The first phase of the game consists of the Nurse trying to unbar a window or door that she hopes the servants won’t check, and Lankin trying to guess which one it will be. Eventually, Lankin enters the outer wings of the house, and the second phase begins.
Because Lankin doesn’t announce when he gets into the house, the first phase continues until the servants receive a clue that Lankin is in the house, or the Cardinal Cards run out, so for him, the second phase can begin well before it does for the servants.
Lankin moves from room to room, gathering items to Counter the servants’ efforts to stop him, while meanwhile, the household are trying to set up traps and bluffs to slow him down or even catch him. In the outer wing, the traps involve opening and closing the right doors and then lighting a lamp at the right time so that both Lankin and two witnesses are present. In the dark, Lankin glamours anyone around him so that they can’t see him, and because any one of the household staff could be false, two witnesses must be present to catch him. In the inner courtyard, the trick is to lay Wards, which go off whenever Lankin triggers that segment. One type of Ward is a Riddle, and another is a Talisman, and the third is the Naming, which causes Lankin to miss a turn – but more than half are bluffs. As soon as he steps on one tile of that colour, all the Wards go off. Lankin must be careful not to trigger the different Wards in a way that gives away his position. Once Lankin has Countered them all, including the one at the Keep entrance, he can set off another. Once he has Countered all three types of Ward, and found the Silver Bangles, he can call the Lady down the stairs to her doom.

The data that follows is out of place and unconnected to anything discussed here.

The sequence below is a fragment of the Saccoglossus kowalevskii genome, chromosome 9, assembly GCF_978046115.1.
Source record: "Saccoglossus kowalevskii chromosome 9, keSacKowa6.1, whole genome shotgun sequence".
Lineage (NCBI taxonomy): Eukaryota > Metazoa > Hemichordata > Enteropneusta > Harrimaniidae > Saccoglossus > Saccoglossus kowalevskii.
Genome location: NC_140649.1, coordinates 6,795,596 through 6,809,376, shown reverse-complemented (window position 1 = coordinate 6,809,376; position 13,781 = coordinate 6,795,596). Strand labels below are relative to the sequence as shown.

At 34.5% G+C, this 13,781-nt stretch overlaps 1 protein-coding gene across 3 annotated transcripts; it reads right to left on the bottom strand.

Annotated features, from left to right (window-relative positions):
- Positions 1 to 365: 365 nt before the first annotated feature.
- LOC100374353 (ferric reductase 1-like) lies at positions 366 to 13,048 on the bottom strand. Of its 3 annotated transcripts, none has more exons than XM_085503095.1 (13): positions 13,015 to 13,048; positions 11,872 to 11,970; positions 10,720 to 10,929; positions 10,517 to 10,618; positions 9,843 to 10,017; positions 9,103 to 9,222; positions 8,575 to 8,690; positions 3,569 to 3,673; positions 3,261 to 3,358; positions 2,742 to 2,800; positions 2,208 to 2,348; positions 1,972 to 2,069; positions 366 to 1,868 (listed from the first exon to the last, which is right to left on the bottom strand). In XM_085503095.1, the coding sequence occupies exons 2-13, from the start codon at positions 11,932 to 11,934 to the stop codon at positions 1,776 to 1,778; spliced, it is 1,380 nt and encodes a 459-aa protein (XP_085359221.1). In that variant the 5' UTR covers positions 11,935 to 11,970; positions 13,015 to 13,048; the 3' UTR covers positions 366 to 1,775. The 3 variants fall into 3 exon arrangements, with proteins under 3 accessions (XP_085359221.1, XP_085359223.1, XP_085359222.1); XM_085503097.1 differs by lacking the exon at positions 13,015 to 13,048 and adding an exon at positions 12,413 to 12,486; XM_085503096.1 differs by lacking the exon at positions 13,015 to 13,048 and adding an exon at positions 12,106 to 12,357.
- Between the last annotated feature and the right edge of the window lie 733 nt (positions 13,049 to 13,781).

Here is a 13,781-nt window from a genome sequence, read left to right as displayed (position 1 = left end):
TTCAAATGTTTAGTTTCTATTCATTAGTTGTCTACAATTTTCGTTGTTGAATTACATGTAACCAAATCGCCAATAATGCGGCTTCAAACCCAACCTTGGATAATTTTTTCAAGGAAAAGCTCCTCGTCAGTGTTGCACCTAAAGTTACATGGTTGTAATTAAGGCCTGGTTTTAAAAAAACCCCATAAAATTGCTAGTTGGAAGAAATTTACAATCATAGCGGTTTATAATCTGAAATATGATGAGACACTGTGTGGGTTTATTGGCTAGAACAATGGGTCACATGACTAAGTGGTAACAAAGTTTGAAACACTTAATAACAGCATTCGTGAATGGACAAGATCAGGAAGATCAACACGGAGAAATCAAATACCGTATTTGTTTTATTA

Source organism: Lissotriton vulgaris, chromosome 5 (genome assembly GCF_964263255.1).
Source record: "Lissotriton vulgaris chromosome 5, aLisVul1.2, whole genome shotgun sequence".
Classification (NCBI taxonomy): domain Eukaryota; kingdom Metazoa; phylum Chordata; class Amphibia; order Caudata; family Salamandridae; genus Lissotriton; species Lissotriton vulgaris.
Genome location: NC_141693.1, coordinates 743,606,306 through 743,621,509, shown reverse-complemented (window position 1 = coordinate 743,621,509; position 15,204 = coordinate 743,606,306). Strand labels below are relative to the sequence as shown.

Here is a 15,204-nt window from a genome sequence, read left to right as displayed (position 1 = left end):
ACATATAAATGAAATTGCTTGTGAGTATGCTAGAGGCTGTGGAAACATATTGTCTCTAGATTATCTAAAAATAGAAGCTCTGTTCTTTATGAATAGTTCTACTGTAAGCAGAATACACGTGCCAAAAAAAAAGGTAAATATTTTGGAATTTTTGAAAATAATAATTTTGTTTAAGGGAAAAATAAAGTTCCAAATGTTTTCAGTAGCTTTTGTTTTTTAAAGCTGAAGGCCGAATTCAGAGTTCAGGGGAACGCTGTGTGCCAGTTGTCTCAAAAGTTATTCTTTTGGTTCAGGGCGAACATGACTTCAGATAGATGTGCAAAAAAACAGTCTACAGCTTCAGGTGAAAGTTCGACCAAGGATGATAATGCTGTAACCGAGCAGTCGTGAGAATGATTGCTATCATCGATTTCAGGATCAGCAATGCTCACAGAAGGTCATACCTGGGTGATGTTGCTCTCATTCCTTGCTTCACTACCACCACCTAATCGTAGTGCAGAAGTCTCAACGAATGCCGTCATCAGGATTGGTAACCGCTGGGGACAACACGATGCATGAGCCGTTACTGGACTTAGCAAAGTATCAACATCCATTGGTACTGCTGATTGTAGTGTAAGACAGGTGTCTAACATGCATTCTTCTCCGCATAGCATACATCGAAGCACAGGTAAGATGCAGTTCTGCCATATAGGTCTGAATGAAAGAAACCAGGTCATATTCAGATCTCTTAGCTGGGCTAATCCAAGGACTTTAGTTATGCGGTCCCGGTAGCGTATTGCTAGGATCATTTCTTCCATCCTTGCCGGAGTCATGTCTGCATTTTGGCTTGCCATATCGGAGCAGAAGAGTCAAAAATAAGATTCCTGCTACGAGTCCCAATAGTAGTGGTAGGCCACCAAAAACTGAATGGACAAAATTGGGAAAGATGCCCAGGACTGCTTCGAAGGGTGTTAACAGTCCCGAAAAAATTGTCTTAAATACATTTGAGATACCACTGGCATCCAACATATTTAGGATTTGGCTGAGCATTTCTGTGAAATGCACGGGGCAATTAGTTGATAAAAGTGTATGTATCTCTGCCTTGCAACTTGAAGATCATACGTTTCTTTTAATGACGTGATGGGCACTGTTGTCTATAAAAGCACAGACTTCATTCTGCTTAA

This is obviously a very complex game to build in a way that still feels both fun and suspenseful, so it’s a slow burner compared to the others. We are only at the starting stage in terms of board design and exact game play, although I have illustrated a lot of the cards and created the symbols because that helps me think.
Exhibit at the Daffodil
Inspired by Life Drawing classes, this game’s working title is a nod to the daffodils blooming outside when the idea struck.